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  • Megan

honey wheat bread

Updated: May 28, 2023

In this loaf:

white flour

wheat flour



active dry yeast

warm water

vegetable oil


Happy Labor Day weekend and (informal) end of summer!

This is perhaps my very favorite time of year. As the air cools, the heat from the sun shifts from stifling and at times oppressive to oh-so-pleasantly warming. It’s refreshing, after months of chasing shade, to seek out patches of sunlight to linger and lounge in.

This time of year also marks the start of baking season. This is the season of my people (er, my mom and sister and me)—the season that beckons us into our kitchens, urging us to turn on our ovens, mix up thick doughs, and fill the air with browned butter, caramelized sugar, and cinnamon.

Here at the cusp of baking season, I'm excited to share with you my recipe for honey wheat bread. I’ve been mixing up a loaf of this stuff every few weeks to give us a break from the store-bought loaves we’ve been mowing through to assemble our lunchtime sandwiches (So. Many. Sandwiches.). The rise time is two hours total, which means you can decide you want this bread at three in the afternoon and it can be out of the oven by six (a welcome contrast to the beloved pizza dough that needs nearly 20 hours to reach its final form).

This soft, chewy, slightly sweetened bread has transformed our lunchtime sandwiches. But my favorite part of these loaves will always be the first slice—usually an extra-chewy end piece—warm from the oven and swiped with butter. As the weather gets chillier, I envision meals of these warm, buttered slices alongside big pots of soup.

Okay, I’m officially ready: bring on the fall.


2 cups white flour

1 cup wheat flour

1 teaspoon salt

¼ cup sugar

½ tablespoon active dry yeast

1 cup warm water

2 tablespoons vegetable oil, plus extra for bowls and pans

1 tablespoon honey


  1. Whisk together the flours and salt in a medium bowl. Set aside.

  2. In a large bowl, whisk together the sugar, yeast, and warm water. Let sit until foamy bubbles form (about 10 minutes).

  3. Whisk the oil and honey into the liquid mixture.

  4. With a wooden spoon, gradually stir the flour mixture into the liquid mixture. By the time you add the last portion of flour, it'll be difficult to mix with the spoon. Use your hand to form a ragged mass of dough before dumping it onto a clean surface. There will still be some loose flour; that's okay.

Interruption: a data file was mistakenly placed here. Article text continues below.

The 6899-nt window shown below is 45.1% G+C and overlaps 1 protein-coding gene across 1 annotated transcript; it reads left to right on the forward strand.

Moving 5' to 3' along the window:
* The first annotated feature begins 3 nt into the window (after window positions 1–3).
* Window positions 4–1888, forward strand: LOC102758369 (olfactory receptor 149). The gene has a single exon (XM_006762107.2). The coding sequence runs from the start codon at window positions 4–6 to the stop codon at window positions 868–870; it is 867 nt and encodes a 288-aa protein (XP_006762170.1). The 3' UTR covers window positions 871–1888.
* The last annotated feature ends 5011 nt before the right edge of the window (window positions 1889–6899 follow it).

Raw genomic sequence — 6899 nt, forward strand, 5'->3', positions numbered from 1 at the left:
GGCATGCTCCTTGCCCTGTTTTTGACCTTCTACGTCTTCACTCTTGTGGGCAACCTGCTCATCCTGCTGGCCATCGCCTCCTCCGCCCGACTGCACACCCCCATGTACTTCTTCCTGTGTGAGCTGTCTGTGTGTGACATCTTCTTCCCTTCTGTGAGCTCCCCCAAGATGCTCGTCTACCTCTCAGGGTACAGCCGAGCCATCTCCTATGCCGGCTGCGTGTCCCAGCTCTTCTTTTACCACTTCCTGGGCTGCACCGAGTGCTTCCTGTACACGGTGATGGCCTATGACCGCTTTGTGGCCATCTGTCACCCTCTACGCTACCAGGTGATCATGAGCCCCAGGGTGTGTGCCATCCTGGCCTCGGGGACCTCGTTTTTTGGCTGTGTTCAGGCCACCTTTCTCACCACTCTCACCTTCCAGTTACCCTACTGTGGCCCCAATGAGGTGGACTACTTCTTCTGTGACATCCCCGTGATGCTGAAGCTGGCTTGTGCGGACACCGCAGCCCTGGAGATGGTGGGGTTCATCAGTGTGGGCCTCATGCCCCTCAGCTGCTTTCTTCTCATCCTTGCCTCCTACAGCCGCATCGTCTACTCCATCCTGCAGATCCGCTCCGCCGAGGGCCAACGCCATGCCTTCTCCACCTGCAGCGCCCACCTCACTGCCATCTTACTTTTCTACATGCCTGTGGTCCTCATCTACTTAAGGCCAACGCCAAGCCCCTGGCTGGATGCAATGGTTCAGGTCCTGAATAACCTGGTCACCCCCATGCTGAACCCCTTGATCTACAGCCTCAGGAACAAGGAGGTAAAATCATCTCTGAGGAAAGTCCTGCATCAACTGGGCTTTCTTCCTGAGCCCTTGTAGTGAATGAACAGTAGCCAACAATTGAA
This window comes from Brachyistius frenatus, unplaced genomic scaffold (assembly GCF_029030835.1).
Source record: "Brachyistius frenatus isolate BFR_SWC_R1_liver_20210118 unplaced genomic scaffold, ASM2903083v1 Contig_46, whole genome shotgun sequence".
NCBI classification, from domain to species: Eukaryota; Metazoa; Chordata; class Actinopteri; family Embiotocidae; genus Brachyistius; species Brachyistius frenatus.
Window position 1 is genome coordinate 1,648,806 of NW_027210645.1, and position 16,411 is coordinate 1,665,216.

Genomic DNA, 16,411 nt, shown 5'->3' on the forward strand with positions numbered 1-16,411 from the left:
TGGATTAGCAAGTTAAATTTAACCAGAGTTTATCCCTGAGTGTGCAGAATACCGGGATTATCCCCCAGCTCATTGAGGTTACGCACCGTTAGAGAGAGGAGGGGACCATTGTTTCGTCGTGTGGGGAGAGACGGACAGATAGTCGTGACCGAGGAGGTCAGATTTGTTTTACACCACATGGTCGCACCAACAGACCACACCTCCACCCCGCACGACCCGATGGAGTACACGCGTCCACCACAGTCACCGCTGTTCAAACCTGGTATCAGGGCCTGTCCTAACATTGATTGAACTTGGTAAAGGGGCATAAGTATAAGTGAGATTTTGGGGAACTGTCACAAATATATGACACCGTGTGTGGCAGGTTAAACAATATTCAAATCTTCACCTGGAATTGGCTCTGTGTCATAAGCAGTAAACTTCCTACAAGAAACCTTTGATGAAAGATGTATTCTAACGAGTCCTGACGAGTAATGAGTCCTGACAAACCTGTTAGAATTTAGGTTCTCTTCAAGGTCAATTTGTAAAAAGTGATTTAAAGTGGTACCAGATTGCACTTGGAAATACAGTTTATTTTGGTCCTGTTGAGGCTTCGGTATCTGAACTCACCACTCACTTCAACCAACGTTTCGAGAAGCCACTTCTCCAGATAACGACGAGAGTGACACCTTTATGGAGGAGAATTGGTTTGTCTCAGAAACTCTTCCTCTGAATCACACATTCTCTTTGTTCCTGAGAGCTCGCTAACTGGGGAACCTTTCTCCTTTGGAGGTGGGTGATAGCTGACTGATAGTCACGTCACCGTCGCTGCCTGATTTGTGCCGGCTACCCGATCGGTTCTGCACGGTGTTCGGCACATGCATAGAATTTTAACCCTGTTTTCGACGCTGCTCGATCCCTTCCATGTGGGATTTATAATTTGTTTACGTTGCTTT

5. Knead the dough for about 8 minutes. All the loose flour will slowly incorporate during this time, but if your dough is looking really dry, work in a tablespoon of warm water, and a teaspoon at a time after that as needed.

  6. After about 8 minutes of kneading, your dough ball should spring back after you push it (gluten elasticity ftw!). Shape your dough into a ball and place it in an oiled bowl (rub some oil over the dough ball too). Cover the bowl with a damp kitchen towel and let the dough rise for about 75 minutes.

  7. Dump the risen dough onto a clean surface. The dough probably won't be overly sticky, but if it is, dust with some flour before pushing all the air out of it. Then roll the deflated dough into a loaf shape and place it into an oiled 5 x 7" bread pan. Cover the pan with a damp towel and let rise for about 45 minutes.

  8. Use a serrated knife to slash the top of the risen loaf before sending it into a 350°F oven for 35 to 40 minutes.

  9. Out of the oven, flip the bread out of its pan (you made need to loosen it with a knife first) and let it cool for 15 minutes before slicing.

  10. Whatever you intend to do with the rest of the loaf, slice off an end piece, butter it up, take a bite, close your eyes, let out a sigh, and if moved to do so, weep.


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